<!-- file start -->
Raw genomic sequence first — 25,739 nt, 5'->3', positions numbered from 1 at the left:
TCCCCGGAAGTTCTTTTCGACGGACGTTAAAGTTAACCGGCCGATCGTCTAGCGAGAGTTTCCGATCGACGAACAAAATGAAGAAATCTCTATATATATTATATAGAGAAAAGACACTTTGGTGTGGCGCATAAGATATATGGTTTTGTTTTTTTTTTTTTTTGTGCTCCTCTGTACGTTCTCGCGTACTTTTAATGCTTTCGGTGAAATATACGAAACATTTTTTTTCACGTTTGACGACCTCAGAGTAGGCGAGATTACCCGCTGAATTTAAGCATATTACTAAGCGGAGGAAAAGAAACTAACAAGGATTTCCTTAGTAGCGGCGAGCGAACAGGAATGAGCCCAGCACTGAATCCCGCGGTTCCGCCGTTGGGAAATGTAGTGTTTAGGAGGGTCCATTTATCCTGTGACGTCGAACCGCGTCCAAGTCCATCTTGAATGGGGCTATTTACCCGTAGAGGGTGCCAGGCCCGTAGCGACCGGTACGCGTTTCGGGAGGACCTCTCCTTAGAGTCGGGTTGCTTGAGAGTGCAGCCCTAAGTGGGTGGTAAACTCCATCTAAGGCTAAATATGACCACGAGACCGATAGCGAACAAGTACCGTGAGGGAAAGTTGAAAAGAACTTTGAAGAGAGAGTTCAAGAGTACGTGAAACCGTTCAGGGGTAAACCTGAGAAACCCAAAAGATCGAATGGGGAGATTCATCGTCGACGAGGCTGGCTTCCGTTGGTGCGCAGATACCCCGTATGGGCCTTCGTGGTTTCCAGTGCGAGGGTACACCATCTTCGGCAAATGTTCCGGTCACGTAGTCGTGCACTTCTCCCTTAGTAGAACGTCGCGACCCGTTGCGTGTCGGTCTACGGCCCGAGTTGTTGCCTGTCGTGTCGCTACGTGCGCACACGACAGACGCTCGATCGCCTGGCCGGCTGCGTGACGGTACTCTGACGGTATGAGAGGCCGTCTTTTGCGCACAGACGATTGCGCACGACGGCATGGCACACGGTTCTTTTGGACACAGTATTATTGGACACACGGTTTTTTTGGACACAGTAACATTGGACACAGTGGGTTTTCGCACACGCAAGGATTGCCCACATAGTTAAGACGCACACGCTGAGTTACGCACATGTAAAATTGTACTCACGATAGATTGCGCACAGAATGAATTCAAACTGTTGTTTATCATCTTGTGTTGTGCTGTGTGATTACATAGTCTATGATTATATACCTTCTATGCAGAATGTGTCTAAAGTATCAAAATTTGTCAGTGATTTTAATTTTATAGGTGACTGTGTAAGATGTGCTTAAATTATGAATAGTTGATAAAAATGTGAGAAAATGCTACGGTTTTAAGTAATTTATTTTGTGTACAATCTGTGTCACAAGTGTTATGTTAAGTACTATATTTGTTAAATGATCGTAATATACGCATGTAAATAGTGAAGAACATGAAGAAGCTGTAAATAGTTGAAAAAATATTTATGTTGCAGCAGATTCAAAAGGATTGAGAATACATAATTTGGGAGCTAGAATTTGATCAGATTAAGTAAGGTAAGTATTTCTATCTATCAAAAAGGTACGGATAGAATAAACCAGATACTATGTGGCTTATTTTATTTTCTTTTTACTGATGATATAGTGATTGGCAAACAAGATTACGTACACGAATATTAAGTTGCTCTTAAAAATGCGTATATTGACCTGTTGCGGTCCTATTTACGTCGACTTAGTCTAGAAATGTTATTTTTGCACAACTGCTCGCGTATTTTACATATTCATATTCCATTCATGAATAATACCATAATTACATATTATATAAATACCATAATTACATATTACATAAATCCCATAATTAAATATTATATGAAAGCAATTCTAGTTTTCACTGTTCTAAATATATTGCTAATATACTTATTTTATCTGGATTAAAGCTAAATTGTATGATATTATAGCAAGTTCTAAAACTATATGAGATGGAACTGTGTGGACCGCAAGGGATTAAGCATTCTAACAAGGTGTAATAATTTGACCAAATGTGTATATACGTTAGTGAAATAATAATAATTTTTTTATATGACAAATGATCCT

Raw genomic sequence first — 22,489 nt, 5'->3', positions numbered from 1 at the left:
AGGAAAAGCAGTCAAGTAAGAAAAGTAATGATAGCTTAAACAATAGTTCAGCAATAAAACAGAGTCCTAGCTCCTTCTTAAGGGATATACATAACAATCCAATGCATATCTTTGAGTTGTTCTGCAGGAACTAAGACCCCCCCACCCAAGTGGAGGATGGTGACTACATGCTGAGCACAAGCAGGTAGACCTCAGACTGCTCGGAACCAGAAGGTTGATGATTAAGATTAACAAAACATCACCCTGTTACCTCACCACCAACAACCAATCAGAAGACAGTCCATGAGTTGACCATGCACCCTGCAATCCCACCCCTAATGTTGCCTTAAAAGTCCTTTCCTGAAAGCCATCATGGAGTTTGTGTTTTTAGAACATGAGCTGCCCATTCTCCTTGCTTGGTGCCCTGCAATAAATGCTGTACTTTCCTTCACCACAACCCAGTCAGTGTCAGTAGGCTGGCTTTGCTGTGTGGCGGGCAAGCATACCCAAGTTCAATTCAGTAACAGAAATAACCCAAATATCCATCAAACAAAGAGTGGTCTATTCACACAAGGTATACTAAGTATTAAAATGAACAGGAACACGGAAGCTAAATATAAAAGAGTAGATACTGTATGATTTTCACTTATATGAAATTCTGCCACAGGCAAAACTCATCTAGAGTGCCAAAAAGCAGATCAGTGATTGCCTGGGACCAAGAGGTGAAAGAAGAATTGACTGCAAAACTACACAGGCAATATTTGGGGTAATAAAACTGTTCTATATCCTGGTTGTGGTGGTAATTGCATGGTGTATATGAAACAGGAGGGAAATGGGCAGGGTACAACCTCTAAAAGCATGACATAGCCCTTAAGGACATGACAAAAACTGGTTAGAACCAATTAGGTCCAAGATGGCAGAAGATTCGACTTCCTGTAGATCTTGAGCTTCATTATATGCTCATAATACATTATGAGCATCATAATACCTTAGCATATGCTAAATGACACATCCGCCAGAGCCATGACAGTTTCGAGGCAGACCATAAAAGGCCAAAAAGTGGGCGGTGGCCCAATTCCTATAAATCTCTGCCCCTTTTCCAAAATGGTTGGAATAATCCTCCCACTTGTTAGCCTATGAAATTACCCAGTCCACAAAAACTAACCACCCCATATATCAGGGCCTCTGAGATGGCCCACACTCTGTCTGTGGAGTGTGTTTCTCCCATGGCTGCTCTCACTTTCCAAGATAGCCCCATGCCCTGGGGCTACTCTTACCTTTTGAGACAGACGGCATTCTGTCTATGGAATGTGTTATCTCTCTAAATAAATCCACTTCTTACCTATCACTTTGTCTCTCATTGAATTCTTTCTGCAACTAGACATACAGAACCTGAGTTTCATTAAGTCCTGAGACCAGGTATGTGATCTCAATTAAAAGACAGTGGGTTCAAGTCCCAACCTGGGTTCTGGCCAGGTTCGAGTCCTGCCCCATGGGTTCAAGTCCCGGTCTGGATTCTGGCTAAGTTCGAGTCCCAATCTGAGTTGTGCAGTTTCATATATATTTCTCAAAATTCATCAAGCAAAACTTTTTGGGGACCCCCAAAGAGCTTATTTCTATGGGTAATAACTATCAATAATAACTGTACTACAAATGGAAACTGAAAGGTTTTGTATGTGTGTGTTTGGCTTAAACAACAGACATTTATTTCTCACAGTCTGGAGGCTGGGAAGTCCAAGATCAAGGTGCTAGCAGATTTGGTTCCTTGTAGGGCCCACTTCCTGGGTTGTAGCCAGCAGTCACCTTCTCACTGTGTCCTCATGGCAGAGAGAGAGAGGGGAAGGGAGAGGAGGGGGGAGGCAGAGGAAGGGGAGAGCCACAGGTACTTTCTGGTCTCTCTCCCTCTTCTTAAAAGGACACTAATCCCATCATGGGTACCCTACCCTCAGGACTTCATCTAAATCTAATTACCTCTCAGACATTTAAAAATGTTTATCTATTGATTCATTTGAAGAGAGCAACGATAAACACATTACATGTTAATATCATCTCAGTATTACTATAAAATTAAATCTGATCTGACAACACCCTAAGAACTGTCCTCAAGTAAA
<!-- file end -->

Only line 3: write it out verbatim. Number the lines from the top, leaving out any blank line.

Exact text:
Raw genomic sequence first — 22,489 nt, 5'->3', positions numbered from 1 at the left: